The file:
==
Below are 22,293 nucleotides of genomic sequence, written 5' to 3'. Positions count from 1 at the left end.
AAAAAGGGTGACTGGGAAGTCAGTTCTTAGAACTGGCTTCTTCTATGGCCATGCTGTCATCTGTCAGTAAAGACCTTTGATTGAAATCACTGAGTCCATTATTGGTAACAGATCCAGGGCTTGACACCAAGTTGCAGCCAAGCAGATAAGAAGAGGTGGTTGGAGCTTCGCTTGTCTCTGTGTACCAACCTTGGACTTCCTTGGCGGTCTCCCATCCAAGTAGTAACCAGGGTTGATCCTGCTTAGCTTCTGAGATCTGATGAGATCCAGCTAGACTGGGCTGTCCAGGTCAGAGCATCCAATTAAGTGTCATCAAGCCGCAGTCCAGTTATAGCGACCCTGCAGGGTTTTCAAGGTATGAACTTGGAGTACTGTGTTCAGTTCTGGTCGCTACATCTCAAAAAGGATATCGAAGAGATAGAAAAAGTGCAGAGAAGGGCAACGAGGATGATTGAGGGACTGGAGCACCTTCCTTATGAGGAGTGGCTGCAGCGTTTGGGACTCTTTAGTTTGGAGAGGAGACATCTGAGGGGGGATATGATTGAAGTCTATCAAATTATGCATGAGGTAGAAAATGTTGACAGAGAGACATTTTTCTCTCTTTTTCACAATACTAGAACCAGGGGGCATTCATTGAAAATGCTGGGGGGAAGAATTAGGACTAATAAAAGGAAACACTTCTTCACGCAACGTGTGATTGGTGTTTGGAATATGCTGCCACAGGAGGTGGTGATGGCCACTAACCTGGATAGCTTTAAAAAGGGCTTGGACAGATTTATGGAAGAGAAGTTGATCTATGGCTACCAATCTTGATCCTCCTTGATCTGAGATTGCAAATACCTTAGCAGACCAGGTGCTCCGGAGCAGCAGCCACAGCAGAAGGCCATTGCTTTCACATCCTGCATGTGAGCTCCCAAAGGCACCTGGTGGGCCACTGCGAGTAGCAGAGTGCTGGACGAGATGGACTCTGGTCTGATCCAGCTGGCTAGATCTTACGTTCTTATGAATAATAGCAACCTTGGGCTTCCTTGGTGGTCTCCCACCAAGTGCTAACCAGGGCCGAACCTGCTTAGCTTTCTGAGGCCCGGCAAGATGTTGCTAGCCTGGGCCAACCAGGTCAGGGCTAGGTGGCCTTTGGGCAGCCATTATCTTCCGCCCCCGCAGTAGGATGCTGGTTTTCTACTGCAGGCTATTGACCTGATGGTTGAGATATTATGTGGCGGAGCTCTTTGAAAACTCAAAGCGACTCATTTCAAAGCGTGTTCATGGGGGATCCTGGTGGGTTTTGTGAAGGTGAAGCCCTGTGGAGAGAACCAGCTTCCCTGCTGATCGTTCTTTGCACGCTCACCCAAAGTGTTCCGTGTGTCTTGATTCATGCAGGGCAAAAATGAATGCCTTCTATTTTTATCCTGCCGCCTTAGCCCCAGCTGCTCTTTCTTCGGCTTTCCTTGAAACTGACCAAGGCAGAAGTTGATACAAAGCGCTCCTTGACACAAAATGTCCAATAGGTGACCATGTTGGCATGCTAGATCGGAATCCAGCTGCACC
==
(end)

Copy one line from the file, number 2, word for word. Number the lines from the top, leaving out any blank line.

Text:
AAAAAGGGTGACTGGGAAGTCAGTTCTTAGAACTGGCTTCTTCTATGGCCATGCTGTCATCTGTCAGTAAAGACCTTTGATTGAAATCACTGAGTCCATTATTGGTAACAGATCCAGGGCTTGACACCAAGTTGCAGCCAAGCAGATAAGAAGAGGTGGTTGGAGCTTCGCTTGTCTCTGTGTACCAACCTTGGACTTCCTTGGCGGTCTCCCATCCAAGTAGTAACCAGGGTTGATCCTGCTTAGCTTCTGAGATCTGATGAGATCCAGCTAGACTGGGCTGTCCAGGTCAGAGCATCCAATTAAGTGTCATCAAGCCGCAGTCCAGTTATAGCGACCCTGCAGGGTTTTCAAGGTATGAACTTGGAGTACTGTGTTCAGTTCTGGTCGCTACATCTCAAAAAGGATATCGAAGAGATAGAAAAAGTGCAGAGAAGGGCAACGAGGATGATTGAGGGACTGGAGCACCTTCCTTATGAGGAGTGGCTGCAGCGTTTGGGACTCTTTAGTTTGGAGAGGAGACATCTGAGGGGGGATATGATTGAAGTCTATCAAATTATGCATGAGGTAGAAAATGTTGACAGAGAGACATTTTTCTCTCTTTTTCACAATACTAGAACCAGGGGGCATTCATTGAAAATGCTGGGGGGAAGAATTAGGACTAATAAAAGGAAACACTTCTTCACGCAACGTGTGATTGGTGTTTGGAATATGCTGCCACAGGAGGTGGTGATGGCCACTAACCTGGATAGCTTTAAAAAGGGCTTGGACAGATTTATGGAAGAGAAGTTGATCTATGGCTACCAATCTTGATCCTCCTTGATCTGAGATTGCAAATACCTTAGCAGACCAGGTGCTCCGGAGCAGCAGCCACAGCAGAAGGCCATTGCTTTCACATCCTGCATGTGAGCTCCCAAAGGCACCTGGTGGGCCACTGCGAGTAGCAGAGTGCTGGACGAGATGGACTCTGGTCTGATCCAGCTGGCTAGATCTTACGTTCTTATGAATAATAGCAACCTTGGGCTTCCTTGGTGGTCTCCCACCAAGTGCTAACCAGGGCCGAACCTGCTTAGCTTTCTGAGGCCCGGCAAGATGTTGCTAGCCTGGGCCAACCAGGTCAGGGCTAGGTGGCCTTTGGGCAGCCATTATCTTCCGCCCCCGCAGTAGGATGCTGGTTTTCTACTGCAGGCTATTGACCTGATGGTTGAGATATTATGTGGCGGAGCTCTTTGAAAACTCAAAGCGACTCATTTCAAAGCGTGTTCATGGGGGATCCTGGTGGGTTTTGTGAAGGTGAAGCCCTGTGGAGAGAACCAGCTTCCCTGCTGATCGTTCTTTGCACGCTCACCCAAAGTGTTCCGTGTGTCTTGATTCATGCAGGGCAAAAATGAATGCCTTCTATTTTTATCCTGCCGCCTTAGCCCCAGCTGCTCTTTCTTCGGCTTTCCTTGAAACTGACCAAGGCAGAAGTTGATACAAAGCGCTCCTTGACACAAAATGTCCAATAGGTGACCATGTTGGCATGCTAGATCGGAATCCAGCTGCACC